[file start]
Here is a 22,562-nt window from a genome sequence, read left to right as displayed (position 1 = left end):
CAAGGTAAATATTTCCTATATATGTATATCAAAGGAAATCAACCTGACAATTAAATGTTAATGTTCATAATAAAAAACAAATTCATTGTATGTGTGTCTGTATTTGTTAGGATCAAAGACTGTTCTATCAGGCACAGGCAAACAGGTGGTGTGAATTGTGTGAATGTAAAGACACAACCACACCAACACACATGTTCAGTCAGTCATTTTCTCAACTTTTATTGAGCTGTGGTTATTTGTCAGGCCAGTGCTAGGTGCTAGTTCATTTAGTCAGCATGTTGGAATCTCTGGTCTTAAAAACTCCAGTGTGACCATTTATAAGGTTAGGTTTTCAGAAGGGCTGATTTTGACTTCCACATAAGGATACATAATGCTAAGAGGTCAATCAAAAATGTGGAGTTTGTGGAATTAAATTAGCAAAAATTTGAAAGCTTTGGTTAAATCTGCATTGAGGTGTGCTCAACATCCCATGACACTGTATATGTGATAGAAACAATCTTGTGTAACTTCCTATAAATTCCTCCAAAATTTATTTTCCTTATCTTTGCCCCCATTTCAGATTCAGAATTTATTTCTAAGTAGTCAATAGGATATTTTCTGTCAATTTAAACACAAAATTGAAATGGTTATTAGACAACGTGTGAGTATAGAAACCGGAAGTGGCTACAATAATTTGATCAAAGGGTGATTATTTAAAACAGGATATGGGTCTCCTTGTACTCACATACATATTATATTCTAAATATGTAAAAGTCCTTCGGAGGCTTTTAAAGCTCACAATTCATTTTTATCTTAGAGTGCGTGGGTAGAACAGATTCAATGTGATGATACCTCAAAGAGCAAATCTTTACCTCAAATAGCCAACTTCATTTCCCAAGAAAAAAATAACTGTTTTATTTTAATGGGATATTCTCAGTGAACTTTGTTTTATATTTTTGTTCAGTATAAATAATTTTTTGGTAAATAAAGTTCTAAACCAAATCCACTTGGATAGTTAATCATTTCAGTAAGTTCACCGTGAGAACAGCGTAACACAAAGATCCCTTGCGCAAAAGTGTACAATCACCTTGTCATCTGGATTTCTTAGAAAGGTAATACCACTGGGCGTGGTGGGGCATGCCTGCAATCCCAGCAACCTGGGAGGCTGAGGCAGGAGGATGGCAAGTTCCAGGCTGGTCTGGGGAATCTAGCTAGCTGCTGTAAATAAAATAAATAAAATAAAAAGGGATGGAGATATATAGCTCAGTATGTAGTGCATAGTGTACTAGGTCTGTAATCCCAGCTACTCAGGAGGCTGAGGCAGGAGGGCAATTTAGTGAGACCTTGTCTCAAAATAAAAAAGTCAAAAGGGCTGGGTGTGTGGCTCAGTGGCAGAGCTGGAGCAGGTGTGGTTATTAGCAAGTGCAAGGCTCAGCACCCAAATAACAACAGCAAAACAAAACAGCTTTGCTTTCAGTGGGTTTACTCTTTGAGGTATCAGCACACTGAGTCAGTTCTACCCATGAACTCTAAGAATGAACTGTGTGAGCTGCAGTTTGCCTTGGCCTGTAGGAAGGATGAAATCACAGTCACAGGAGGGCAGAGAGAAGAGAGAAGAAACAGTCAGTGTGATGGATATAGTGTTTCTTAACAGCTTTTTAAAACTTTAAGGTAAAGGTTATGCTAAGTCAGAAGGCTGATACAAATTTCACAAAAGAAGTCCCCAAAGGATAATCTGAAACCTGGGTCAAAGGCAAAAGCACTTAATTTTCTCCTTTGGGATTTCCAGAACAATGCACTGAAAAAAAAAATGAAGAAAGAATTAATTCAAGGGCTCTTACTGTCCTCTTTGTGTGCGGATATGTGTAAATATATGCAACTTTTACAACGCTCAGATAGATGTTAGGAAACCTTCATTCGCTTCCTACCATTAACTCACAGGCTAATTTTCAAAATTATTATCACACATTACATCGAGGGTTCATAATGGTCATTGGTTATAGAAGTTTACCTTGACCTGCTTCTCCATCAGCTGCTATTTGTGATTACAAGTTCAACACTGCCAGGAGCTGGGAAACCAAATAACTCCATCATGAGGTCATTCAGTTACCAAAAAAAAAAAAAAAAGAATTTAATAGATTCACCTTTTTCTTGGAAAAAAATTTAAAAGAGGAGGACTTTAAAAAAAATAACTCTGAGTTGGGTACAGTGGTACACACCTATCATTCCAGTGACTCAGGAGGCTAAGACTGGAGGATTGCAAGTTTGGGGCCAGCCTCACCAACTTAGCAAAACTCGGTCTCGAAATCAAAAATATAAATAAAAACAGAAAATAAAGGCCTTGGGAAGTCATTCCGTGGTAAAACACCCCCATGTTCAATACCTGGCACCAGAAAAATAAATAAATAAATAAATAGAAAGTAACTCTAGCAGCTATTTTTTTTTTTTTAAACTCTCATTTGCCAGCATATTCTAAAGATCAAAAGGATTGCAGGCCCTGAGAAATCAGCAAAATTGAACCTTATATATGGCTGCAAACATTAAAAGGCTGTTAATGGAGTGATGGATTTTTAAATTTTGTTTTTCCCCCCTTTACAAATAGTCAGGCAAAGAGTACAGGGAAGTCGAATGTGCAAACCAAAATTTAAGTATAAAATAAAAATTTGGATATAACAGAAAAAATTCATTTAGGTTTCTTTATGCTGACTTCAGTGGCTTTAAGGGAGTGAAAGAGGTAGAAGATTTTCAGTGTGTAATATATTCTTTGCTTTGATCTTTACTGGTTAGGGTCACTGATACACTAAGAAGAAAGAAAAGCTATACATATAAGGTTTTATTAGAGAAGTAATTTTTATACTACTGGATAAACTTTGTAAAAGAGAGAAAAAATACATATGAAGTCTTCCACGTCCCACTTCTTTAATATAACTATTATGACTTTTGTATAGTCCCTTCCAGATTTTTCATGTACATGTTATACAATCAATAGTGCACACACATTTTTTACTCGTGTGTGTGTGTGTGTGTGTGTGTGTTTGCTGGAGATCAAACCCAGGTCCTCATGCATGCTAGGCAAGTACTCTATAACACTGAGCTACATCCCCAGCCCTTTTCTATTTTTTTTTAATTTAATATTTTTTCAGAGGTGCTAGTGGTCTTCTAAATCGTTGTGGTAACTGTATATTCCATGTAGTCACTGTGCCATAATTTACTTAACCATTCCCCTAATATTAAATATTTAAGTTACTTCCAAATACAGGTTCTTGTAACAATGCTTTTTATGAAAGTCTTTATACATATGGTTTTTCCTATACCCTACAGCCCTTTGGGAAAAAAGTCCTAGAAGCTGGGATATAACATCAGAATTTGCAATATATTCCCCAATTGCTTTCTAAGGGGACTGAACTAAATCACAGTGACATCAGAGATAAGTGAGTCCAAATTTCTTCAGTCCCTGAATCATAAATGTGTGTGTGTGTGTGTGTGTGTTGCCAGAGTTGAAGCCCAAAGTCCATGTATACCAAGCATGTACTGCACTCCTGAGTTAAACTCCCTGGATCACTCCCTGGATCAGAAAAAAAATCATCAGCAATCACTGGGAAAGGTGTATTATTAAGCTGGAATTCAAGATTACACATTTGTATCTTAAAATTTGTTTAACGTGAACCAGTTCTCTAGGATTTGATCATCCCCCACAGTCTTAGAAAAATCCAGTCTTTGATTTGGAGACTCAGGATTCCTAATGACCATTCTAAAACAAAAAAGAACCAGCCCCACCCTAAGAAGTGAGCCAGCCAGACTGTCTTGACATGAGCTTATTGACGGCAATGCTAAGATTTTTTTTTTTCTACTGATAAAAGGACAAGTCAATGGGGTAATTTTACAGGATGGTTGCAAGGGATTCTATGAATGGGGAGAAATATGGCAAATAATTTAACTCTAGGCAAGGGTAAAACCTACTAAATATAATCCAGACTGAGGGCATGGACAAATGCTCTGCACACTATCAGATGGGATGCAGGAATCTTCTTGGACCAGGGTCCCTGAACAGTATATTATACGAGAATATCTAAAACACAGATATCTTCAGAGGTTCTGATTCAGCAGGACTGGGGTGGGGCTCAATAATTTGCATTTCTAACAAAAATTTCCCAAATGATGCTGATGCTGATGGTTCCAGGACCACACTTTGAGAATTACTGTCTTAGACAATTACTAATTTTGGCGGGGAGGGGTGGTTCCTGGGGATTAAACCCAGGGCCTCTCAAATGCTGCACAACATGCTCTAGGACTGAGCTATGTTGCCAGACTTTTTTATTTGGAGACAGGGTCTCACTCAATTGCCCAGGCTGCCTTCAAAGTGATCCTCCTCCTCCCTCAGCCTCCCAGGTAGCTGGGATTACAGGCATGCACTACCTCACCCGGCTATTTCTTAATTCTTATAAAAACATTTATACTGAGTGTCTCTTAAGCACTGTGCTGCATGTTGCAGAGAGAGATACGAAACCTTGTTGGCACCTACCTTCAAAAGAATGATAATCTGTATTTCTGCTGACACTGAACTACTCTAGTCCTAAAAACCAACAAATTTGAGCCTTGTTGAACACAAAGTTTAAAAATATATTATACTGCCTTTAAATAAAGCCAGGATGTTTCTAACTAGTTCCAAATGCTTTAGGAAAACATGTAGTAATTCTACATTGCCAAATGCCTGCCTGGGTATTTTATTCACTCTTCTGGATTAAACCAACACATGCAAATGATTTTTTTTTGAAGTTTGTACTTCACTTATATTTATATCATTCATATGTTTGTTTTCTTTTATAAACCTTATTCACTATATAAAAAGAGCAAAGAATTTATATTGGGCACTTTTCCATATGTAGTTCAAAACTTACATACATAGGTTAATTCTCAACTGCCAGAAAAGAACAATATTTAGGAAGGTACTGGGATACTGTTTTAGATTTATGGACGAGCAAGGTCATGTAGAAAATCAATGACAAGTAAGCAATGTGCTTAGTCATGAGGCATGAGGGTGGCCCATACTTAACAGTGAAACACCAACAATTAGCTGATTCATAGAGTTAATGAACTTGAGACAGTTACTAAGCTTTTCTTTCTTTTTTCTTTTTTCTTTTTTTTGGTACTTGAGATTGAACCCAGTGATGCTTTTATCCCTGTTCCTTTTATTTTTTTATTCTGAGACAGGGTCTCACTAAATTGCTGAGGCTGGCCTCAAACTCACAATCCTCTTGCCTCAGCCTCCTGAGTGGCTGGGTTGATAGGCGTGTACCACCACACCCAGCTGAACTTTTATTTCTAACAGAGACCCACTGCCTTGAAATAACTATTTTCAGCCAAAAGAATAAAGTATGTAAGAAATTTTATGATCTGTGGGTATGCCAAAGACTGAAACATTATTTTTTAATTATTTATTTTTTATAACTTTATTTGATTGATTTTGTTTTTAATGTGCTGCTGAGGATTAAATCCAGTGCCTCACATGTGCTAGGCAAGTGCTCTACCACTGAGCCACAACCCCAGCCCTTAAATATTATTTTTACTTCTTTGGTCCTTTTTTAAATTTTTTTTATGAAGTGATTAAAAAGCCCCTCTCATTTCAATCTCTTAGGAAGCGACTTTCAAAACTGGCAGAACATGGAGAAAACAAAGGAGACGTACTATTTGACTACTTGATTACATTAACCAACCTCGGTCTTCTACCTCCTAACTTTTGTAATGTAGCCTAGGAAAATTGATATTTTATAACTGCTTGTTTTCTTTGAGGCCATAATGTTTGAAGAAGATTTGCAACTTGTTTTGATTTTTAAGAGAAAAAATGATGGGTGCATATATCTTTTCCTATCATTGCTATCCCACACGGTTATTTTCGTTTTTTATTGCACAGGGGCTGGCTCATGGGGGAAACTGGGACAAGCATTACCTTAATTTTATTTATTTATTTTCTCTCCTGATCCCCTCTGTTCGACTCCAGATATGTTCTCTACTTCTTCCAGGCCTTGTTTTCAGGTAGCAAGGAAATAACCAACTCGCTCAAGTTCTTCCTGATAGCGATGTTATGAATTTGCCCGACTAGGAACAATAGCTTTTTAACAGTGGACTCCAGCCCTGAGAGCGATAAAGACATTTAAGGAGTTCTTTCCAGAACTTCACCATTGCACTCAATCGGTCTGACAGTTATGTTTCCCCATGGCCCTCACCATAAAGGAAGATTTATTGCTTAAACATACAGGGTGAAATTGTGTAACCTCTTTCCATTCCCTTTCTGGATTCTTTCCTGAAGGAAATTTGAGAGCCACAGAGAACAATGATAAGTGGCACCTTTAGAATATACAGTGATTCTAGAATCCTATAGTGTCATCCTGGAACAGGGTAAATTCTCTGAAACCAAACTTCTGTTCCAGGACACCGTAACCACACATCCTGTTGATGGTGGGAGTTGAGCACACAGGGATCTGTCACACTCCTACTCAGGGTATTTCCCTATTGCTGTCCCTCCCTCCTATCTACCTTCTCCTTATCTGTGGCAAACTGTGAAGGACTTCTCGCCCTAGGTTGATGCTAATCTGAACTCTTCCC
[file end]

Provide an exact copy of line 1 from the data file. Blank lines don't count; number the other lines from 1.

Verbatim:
Here is a 22,562-nt window from a genome sequence, read left to right as displayed (position 1 = left end):